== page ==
Lavinia is a unique name and one that I have had an uneasy relationship with. When I was a young child, I was embarrassed that no one could pronounce it and that I was so different from the other children in school. Kids teased me and often purposefully mispronounced it knowing that I would cringe. I got into the habit of not correcting others in a stubborn show of defiance, answering to anything that I was called. My siblings gave me the nickname Vin, and that is still what they call me today. “Lavinia” took a backseat in my home and would stay there for quite some time.
As I got older, I began to accept my name but was often asked if it was a family name. My name is actually a Subud name. My parents were involved in this organization and practiced its spiritual exercises before I was even born. My mother went into latihan, the active practice of Subud, during our deliveries, which consisted of loud singing in the delivery rooms much to the shock of the medical team. I was also witness to a constant stream of Subud practitioners in our home growing up. Members of Subud can travel the world and stay with other Subud families and as such; we had many foreign guests that stayed with us akin to a Subud hostel. My father, concerned about what the Catholic school I attended would think about this, made sure to tell me not to share with others how I was named. This did nothing but make me feel ashamed of my name and even a bit isolated. I wondered why I should be ashamed of my name? Especially when my name had been given as a spiritual guidepost with the belief that it fit my true self and served as an expression of this to the outside world.
“Man is a microcosm, or a little world, because he is an extract from all the stars and planets of the whole firmament, from the earth and the elements; and so he is their quintessence.”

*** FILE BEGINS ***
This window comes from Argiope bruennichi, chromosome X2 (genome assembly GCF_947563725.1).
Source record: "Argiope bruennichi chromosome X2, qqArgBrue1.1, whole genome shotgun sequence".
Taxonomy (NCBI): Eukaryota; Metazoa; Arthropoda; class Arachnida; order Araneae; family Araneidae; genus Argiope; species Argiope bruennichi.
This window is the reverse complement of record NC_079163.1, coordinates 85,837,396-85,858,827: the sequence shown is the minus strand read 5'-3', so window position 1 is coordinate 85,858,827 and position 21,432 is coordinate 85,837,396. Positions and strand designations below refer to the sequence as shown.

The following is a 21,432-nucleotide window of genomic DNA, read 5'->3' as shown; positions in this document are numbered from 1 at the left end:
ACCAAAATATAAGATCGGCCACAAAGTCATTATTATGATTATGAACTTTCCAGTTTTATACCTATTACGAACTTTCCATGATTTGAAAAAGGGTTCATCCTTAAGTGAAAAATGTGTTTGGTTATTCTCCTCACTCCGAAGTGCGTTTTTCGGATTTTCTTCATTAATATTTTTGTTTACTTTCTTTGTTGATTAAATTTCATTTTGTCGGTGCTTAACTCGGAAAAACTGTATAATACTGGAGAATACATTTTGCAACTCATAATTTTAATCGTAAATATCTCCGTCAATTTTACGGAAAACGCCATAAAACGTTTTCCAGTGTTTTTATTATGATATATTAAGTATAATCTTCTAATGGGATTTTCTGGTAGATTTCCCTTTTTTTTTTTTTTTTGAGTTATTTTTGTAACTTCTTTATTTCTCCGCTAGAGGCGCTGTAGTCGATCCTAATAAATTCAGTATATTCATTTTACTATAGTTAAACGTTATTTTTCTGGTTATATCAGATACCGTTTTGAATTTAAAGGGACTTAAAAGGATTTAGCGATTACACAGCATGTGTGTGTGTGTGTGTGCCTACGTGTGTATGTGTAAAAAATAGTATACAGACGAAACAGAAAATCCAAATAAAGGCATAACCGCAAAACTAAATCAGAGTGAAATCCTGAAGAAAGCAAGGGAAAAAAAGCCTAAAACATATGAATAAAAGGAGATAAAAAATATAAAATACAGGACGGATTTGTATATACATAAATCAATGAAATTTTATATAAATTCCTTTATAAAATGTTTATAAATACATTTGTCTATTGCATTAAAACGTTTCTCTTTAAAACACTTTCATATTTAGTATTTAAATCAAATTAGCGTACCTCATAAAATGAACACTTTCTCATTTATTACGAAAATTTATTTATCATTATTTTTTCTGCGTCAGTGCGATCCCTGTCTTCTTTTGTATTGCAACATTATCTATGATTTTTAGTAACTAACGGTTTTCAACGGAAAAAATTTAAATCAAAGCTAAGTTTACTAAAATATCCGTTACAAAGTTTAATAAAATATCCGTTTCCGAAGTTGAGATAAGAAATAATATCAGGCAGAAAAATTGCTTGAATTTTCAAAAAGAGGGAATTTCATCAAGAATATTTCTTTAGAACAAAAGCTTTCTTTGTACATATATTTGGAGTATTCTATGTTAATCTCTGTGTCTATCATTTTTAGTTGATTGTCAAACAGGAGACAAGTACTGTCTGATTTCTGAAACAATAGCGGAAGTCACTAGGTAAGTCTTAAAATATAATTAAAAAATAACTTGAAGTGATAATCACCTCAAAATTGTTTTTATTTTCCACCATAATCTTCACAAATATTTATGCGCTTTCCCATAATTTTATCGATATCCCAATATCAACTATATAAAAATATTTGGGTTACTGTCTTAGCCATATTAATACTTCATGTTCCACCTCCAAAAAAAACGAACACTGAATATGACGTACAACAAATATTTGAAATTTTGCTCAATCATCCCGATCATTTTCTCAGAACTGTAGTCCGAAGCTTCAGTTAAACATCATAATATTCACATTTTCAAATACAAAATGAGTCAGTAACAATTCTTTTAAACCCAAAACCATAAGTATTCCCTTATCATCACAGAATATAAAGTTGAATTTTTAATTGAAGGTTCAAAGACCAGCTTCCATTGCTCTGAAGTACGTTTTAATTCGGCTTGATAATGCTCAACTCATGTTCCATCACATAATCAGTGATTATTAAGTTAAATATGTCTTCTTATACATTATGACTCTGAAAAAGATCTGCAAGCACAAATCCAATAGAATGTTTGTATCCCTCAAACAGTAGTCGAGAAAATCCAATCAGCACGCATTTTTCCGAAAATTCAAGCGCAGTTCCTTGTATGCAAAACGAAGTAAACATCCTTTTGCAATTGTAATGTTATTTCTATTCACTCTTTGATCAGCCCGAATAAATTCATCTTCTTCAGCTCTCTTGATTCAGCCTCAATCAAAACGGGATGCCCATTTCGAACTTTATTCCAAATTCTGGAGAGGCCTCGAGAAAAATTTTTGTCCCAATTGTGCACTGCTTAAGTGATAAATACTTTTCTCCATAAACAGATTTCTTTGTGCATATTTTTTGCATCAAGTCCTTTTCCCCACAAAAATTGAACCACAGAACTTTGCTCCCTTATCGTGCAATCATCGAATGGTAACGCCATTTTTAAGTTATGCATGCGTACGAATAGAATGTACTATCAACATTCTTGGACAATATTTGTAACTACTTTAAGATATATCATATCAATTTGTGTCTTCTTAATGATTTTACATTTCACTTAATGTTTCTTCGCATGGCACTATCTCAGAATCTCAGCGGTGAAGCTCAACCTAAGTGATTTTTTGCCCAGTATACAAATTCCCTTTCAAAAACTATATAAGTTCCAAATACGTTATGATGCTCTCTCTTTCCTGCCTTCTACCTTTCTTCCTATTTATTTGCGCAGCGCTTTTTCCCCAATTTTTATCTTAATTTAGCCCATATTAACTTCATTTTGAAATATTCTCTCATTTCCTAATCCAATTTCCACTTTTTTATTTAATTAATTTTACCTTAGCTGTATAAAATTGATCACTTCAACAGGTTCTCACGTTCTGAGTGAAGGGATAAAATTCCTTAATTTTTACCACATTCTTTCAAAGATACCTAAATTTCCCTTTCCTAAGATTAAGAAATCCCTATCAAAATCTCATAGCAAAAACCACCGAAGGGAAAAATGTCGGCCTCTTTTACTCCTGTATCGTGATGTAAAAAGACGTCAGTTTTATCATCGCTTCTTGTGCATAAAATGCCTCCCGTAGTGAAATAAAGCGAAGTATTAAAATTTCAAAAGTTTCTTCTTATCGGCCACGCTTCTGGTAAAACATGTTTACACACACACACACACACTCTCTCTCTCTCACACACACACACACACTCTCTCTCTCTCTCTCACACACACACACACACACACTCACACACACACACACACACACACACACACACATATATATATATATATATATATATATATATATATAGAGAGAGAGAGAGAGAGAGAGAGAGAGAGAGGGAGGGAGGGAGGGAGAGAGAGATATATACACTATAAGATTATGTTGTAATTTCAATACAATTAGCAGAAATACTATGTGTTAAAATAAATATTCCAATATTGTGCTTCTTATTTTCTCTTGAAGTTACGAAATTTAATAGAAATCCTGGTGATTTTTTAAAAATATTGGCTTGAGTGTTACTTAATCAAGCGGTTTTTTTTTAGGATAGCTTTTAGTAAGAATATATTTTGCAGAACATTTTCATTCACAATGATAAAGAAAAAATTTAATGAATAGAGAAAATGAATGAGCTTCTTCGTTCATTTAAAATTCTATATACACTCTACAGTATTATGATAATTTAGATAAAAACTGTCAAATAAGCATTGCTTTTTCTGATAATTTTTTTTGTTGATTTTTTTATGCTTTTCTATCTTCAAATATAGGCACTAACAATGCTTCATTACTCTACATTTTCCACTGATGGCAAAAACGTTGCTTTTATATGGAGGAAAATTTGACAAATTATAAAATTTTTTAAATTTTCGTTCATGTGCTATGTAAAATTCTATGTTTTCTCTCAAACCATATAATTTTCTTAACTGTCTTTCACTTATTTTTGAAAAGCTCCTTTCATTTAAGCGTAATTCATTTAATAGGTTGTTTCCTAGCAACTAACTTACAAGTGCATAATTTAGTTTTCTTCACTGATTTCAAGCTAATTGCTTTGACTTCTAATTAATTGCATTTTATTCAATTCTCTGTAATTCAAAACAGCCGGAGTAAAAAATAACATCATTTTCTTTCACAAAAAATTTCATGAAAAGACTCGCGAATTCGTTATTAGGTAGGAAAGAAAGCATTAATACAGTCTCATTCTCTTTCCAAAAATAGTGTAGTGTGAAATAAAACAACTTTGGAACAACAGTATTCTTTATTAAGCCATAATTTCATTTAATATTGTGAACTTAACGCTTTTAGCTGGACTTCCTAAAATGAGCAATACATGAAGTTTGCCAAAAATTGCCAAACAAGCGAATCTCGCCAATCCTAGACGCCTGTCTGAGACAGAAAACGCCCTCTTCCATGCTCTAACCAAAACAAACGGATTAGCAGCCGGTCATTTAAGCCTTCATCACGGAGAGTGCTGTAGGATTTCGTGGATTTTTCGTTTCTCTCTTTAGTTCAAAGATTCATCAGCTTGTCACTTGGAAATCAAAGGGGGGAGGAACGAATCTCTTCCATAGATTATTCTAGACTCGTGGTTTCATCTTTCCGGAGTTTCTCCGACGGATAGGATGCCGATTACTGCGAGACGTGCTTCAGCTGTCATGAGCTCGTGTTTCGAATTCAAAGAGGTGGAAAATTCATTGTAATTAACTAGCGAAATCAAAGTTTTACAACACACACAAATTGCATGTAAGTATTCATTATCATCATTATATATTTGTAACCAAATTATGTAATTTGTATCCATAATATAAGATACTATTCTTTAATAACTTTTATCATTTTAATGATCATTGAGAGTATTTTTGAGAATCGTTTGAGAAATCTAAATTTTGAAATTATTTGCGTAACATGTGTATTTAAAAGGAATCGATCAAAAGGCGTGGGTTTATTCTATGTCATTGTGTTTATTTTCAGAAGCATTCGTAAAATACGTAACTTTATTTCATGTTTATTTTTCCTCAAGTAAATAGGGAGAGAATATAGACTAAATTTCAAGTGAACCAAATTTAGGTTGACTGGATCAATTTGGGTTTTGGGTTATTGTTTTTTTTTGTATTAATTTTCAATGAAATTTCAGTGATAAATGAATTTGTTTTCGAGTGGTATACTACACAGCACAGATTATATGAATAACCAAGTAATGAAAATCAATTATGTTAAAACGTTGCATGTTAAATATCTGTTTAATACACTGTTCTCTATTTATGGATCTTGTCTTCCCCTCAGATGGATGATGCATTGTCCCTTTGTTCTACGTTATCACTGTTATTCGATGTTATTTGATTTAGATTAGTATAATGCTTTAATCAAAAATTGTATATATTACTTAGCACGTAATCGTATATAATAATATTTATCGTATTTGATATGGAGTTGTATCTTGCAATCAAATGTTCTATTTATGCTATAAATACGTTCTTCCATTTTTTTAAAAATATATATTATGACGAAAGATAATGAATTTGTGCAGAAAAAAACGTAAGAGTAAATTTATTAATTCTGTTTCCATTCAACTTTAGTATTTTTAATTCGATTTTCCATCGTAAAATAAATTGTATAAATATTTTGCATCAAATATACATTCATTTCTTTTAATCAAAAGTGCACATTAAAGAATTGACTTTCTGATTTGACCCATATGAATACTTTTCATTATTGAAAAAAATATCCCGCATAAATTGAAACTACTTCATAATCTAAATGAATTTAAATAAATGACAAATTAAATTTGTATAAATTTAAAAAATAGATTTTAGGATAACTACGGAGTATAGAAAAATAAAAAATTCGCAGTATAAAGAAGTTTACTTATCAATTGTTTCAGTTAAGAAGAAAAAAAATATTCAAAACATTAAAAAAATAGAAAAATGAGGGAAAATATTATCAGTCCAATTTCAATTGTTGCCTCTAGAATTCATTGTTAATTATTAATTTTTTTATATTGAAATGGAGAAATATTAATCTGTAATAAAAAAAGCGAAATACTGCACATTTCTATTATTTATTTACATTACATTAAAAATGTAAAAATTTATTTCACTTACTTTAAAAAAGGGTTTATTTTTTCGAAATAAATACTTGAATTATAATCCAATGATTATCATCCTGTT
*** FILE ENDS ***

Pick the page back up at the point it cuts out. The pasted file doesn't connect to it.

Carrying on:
As life progressed as it inevitably does, I became pregnant and once again lost “Lavinia”. My children called me “mom” or “mommy” and my husband didn’t speak with love when using my name. It was as if that unique person that I was named to be was in hibernation, lost to the sterilization of self and the new acceptance of the pack mentality of a nuclear family unit. I was just Mrs. so and so or my husband’s wife. No longer unique in my identity and still unable to see that I eternally carried this with me regardless of my name seen by the world, I was lost.
Around this same time, one of the deeper spiritual questions that I began to ask was “If I am not my name than who am I?” The universe heard my persistent questioning and began to present a series of events to assist me with the answer. I went through an emotionally challenging divorce, went back to school to get a masters degree and reentered the workforce outside of the dance studio. I found people addressing me by my name along with asking all sorts of curious questions about its origin. I usually used the fallback of “It is a very old Latin name” which of course was true. One day in the library a theatre faculty member came up to me and said, “You do know that Lavinia is a character in the Shakespearean tragedy Titus Andronicus in which she is raped, her tongue and hands are cut off and she is later killed by her father because of the rape…” Wow! I did not know that. I felt oddly protective of this character that shared my name and very proud that I had survived my own metaphorical version of this story in my marriage. It was one of the first times that I recall really connecting with my name as a spiritual warrior of sorts.
“I was wedded to all the stars of the sky.There was not a single star left, and I married every one of them with great spiritual pleasure. Then I married the moon.”
As I worked through these challenging times, I continued to slowly relearn to connect with my name and who I was as an individual. I was no longer someone’s wife, but just “Lavinia”. All of my weirdness, quirkiness and creativeness started to reappear as that little girl that was once so carefree began to re-emerge. I began to proudly introduce myself to people and enjoyed their response to hearing a name they had probably never heard before. My name sounded beautiful to me again and was a true reflection of who I was once again becoming. The reclamation of self was in full bloom.
I have now arrived at acceptance that my name is uniquely suited to me. I am a beautiful, loving, intelligent and creative soul. No one can truly take a name from me, it is so much more than letters on a paper, It has been carried on my heart, a branding of sorts. Beyond the Latin meaning, the name also means “Purity” or “pure of heart”. I believe part of my life contract is to continue to represent my name with integrity. My foray into mysticism is just one chapter of this lifelong journey.